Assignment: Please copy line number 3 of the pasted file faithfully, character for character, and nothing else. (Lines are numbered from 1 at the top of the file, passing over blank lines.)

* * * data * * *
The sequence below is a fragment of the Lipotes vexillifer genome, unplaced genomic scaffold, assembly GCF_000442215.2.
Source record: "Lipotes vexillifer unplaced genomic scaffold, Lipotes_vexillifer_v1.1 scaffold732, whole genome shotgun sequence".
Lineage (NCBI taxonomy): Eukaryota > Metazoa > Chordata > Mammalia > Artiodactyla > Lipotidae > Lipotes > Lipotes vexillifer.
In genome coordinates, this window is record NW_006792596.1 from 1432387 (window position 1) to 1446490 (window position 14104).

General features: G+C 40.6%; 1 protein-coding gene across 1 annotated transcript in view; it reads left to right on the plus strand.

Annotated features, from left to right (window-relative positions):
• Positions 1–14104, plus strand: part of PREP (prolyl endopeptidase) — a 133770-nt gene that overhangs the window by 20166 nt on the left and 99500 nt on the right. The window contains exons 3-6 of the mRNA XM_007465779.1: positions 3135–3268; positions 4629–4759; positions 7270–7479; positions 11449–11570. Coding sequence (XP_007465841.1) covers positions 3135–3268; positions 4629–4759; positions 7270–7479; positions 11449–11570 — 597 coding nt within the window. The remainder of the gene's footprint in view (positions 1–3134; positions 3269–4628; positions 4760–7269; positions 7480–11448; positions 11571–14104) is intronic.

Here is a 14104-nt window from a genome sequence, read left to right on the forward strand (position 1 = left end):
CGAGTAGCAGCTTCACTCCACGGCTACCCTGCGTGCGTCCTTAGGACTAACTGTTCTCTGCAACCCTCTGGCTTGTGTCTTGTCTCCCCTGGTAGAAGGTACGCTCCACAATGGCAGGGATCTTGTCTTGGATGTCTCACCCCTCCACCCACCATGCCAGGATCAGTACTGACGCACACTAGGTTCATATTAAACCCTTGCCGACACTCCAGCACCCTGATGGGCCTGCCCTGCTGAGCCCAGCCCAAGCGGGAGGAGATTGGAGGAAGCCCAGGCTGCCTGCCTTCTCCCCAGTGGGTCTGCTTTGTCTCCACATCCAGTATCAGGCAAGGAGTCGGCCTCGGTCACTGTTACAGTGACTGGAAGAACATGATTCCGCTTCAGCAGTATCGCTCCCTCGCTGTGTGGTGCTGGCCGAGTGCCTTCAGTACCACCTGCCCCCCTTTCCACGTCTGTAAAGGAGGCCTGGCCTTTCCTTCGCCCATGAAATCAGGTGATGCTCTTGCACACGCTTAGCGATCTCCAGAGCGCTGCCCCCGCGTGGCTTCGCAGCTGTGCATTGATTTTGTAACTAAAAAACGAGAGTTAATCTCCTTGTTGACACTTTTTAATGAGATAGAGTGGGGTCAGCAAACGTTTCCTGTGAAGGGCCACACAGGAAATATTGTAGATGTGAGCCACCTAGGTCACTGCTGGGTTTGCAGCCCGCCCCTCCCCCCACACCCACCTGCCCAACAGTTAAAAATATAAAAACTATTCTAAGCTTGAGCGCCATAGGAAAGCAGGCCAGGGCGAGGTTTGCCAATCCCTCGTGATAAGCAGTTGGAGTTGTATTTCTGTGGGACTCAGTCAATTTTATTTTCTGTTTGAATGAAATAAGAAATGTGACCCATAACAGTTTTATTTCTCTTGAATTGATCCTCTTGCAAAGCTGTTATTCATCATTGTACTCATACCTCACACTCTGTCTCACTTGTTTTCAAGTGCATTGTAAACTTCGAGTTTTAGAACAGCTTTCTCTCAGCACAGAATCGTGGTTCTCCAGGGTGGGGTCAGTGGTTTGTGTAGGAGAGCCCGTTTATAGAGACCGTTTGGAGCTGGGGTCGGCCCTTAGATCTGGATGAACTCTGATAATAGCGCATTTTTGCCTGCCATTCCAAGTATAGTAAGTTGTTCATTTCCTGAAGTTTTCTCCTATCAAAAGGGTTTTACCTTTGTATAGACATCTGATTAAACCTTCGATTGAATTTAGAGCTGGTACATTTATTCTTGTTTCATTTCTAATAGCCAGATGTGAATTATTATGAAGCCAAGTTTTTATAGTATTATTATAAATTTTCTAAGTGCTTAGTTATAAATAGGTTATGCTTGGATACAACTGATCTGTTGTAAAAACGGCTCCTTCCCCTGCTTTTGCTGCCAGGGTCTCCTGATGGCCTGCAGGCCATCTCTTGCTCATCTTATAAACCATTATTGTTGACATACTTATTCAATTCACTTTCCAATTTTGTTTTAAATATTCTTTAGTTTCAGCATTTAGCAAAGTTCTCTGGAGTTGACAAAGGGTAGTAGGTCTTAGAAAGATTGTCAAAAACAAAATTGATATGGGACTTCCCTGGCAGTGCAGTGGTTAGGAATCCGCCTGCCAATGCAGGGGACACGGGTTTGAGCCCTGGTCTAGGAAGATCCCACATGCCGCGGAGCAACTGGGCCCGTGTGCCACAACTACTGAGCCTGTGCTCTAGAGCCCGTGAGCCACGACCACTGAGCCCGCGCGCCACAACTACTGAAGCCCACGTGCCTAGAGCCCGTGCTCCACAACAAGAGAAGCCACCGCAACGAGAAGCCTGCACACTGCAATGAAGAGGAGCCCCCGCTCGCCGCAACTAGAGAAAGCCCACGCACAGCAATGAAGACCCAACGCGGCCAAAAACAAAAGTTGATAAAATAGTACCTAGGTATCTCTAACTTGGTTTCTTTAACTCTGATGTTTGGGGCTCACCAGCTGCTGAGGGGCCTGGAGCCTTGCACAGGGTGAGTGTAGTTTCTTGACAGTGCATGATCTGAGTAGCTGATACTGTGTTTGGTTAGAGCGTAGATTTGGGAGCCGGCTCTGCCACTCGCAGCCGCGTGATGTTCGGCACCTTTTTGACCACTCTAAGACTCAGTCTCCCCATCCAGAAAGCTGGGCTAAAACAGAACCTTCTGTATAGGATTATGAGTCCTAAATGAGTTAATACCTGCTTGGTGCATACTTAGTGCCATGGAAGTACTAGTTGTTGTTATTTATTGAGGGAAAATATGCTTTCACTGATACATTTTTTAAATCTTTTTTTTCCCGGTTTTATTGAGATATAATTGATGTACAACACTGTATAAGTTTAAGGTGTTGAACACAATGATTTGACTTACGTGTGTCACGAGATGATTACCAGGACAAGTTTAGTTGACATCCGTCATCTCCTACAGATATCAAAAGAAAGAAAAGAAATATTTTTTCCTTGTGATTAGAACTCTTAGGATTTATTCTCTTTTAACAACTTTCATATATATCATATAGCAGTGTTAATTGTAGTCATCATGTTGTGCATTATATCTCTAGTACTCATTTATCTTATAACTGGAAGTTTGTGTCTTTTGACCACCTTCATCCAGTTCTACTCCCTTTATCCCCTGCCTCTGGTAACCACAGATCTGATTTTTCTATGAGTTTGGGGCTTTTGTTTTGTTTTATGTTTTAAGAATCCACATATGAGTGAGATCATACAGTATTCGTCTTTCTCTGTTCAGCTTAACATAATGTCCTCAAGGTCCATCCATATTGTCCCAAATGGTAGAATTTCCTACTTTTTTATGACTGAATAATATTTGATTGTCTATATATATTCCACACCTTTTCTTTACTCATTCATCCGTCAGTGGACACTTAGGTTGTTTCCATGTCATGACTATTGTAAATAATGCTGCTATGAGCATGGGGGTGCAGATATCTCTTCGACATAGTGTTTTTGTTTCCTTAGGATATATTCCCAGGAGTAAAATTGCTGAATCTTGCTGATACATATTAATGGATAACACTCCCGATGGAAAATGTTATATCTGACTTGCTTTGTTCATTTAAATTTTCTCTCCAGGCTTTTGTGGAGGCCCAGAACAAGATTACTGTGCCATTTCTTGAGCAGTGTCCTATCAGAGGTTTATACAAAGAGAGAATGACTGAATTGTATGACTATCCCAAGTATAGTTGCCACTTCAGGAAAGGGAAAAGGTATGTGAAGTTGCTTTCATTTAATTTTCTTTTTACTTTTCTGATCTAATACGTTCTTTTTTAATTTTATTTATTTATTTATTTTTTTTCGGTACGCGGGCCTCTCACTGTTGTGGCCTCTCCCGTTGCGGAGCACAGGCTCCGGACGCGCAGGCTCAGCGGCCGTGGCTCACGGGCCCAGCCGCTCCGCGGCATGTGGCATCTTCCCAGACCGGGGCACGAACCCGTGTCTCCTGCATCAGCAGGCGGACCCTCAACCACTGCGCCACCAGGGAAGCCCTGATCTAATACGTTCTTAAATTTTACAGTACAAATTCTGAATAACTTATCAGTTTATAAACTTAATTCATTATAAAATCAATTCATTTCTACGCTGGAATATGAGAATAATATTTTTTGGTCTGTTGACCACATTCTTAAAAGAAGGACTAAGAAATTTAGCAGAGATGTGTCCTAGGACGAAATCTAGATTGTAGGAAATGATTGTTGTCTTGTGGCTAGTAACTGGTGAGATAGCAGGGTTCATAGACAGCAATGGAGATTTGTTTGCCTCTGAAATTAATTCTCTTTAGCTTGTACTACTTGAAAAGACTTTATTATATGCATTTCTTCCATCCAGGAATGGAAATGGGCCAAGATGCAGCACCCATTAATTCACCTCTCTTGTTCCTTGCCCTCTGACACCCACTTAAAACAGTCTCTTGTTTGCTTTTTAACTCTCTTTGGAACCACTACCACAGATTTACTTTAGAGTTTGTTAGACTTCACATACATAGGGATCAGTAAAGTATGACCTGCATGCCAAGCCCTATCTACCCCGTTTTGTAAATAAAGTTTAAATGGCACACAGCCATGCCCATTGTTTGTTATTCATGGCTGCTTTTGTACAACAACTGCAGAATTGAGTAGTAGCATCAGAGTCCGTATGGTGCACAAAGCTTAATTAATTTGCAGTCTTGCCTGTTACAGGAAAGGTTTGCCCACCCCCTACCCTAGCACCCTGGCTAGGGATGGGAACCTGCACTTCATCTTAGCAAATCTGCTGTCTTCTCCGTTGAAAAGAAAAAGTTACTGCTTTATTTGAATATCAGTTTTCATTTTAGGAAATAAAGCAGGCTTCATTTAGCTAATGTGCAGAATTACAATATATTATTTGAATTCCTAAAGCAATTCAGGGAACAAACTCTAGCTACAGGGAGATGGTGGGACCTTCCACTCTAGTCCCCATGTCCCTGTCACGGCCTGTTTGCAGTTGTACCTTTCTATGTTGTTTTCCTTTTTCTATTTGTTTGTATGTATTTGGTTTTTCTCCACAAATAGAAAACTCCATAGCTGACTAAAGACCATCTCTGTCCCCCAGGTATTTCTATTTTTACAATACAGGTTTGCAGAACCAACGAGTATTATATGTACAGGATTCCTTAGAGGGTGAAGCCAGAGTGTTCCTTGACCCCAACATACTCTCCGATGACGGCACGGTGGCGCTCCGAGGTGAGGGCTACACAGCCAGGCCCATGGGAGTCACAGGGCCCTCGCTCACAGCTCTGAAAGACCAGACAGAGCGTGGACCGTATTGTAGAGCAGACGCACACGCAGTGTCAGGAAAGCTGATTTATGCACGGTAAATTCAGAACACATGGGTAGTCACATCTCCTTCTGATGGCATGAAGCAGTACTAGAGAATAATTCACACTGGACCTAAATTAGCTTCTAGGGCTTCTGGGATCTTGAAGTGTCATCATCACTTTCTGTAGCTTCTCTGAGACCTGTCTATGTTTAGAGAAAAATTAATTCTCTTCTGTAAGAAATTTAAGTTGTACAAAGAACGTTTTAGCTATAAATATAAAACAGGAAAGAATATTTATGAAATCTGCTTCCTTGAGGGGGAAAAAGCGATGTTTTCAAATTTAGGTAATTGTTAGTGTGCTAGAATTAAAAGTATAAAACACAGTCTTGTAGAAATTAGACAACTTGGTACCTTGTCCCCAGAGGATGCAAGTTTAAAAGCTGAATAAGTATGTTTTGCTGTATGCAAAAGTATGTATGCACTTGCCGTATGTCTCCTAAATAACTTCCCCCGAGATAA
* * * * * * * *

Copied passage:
Lineage (NCBI taxonomy): Eukaryota > Metazoa > Chordata > Mammalia > Artiodactyla > Lipotidae > Lipotes > Lipotes vexillifer.